Yesterday I went shopping. It has been a while. And for the first time – for a split moment – the plexiglass in front of the cashiers at the clothing store reminded me of the bullet-proof glass at convenience stores in downtown Louisville. Shook me. I didn’t really shrug off the thought – I let it hover without looking too closely at it.

Threats and deterents.

Is it me, or do words like “deter” and phrases like “fend off” imply “try to” or “tried to”. There’s an undercurrent of overwhelm in the conversation.

He managed to fend off his attackers. Against the odds. A miracle.

Every time I found myself in one of those stores with bullet-proof glass, I recognized which side of the glass I was standing on. Where I was being sorted in the potential categories of victim and perpetrator. So finding myself in the clothing store, on the contagion side of the glass, all I wanted to do was go home and take a shower.

It’s hard living in a world where we sort strangers this way. I thought I left that behind as a major cultural feature when I left America. Talk about privilege. It took me a long time to let down my guard.

Last weekend we had dinner with friends. One of them is a bit older than we are and she moved in to embrace us saying she’s fully vaccinated. We aren’t. I later giggled about the image that came into my mind of a cuttlefish embracing its prey. An uncomfortable giggle.

It’s odd how the unthinkable becomes the norm. Recoiling from a friend’s arms. Responding to an overture of warmth with suspicion. I believe that our body literally shapes our behaviors which create our thoughts. Not the other way around. Goosebumps are the result of the body responding to the environment, not the mind relaying a thought to the skin.

I wonder about all these precautions we are taking with one another—to protect ourselves or to protect one another—in the communication loops of body-mind-body/mind-body-mind, what kind of a groove are we forming in the soft pathways of our neurons?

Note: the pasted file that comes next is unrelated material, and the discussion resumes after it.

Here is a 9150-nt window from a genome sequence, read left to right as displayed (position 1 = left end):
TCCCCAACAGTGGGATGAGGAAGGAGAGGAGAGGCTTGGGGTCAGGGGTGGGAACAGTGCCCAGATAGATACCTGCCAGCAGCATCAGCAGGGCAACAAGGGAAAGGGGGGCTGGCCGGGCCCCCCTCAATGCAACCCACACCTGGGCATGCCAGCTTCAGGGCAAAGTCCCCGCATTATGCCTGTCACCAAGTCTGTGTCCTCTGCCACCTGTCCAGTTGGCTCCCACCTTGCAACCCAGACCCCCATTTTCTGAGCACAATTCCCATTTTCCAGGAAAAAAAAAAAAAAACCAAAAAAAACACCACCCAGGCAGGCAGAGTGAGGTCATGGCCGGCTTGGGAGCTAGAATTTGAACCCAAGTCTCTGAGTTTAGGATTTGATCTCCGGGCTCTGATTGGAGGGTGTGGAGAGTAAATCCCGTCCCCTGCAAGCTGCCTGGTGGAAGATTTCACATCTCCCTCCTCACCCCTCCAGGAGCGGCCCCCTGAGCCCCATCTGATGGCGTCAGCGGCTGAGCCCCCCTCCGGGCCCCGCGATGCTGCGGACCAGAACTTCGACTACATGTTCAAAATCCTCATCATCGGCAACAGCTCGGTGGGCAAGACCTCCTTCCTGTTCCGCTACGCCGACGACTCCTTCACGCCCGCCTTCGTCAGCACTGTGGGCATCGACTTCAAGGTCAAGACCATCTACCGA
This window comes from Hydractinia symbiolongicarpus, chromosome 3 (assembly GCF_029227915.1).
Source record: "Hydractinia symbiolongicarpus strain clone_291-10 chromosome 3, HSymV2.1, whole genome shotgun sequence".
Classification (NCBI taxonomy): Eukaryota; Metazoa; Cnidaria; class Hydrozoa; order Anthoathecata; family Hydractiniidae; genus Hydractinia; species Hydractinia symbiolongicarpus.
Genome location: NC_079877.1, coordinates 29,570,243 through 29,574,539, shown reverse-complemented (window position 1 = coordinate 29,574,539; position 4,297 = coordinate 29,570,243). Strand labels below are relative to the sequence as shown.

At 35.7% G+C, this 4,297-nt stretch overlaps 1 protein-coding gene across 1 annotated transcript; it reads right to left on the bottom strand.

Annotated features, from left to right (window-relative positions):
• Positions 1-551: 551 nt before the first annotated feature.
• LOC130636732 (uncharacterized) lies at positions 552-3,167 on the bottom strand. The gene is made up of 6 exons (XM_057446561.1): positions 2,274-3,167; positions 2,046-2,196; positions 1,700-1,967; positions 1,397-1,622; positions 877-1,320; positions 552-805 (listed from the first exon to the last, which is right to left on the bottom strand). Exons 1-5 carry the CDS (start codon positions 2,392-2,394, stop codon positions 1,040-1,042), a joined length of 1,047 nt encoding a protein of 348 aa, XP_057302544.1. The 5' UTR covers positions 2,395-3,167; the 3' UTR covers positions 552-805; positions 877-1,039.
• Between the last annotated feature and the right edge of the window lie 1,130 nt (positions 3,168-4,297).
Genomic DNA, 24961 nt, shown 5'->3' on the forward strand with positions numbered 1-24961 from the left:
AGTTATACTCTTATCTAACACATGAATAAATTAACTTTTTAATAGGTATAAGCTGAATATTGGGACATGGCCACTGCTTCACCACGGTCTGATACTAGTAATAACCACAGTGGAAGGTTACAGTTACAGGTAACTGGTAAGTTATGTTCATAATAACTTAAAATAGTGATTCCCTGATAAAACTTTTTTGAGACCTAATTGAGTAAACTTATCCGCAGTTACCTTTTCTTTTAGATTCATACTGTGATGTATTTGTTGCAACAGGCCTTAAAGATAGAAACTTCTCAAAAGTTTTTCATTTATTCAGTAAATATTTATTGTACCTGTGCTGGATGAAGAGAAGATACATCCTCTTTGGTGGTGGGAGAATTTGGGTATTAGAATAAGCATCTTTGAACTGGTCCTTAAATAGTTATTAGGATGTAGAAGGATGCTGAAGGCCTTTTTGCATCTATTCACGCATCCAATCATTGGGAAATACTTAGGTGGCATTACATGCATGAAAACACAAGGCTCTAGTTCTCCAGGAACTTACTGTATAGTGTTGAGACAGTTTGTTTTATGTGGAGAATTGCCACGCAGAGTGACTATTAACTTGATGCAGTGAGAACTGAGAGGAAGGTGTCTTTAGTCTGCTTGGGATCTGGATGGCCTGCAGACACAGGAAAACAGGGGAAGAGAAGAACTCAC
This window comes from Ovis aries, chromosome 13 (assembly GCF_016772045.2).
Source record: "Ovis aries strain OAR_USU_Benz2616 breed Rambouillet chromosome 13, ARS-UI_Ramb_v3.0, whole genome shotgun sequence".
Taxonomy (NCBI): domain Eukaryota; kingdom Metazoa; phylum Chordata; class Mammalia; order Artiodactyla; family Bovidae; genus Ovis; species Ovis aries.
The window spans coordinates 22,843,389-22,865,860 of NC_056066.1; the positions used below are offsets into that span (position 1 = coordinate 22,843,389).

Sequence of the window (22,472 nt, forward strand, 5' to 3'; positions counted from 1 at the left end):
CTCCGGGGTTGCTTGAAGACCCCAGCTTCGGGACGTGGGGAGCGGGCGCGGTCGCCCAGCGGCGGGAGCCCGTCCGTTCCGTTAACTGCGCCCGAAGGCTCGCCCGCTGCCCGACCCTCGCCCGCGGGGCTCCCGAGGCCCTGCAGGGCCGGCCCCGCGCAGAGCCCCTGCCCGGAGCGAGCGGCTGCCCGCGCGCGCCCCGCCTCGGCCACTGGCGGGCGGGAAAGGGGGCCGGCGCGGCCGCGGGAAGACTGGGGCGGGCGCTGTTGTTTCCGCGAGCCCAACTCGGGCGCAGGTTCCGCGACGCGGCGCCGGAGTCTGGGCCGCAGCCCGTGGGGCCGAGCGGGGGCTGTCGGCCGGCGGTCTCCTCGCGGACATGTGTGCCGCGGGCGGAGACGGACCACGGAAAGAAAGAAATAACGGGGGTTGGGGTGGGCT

The brain is plastic. For good and for… change?

Scientists proclaim
the solitary creatures
but waters run deep

I don’t want to write today. My computer screens’ backgrounds are black instead of showing the photo I have had on them for four years. It is one of those days. Everything seems to be slightly out of its respective groove. Out of focus. Grinding. Even Leonard, who is lying on the floor next to me, is breathing more heavily than usual. Arhythmically.

On the walk this evening I was thinking about work. Already playing out autumn term scenes in my head that are unlikely to happen and unnecessary to itch about. What’s wrong with me? I’m trying to breathe easily and to listen to the blackbirds. And the train that is passing. And the truth is that once it has passed, the fading sound is pleasurable to focus on. The quieting to a hush. The world goes on. Is going on.

Someone outside is scolding. Leonard takes notice. Stands up. Figures it’s none of his business and lies down again.

These tiny things make up my days now. Sometimes it is difficult to find meaning in them. I mean, isn’t that what we have to do when our lives are stuck: find meaning in/for the small, meaningless things?

I write. I suppose that is an attempt to make meaning. To dig up what’s needed from memory to construct a story I can be satisfied with. That will justify the extra glass of wine, the extra hour of sleep, the dropped obligation.

Dropped obligations – so many of them – swept up into closets and threatening to topple on my head like a bit of slapstick if I ever go there in my mind.

And yet. Walking in the sunshine felt good this evening. It’s been a year since I felt the sun on my face like that. The grass in the field has grown past my waist. A dozen or so oystercatchers were calling while they skimmed the surface of the pond.

I am trying to be patient with myself. Things take time to circle back. And I want to believe all things do. Though there are still no signs of ducklings in the area.

So tonight I will construct a better story. Blackbirds and strawberries, ginger tea and a soft chair. A good book of poetry and faith in the world’s changing seasons.

Leonard is barking softly now. Growling. I wonder if it were hare he smelled on the walk. I wonder what story he’s constructing in his sleep.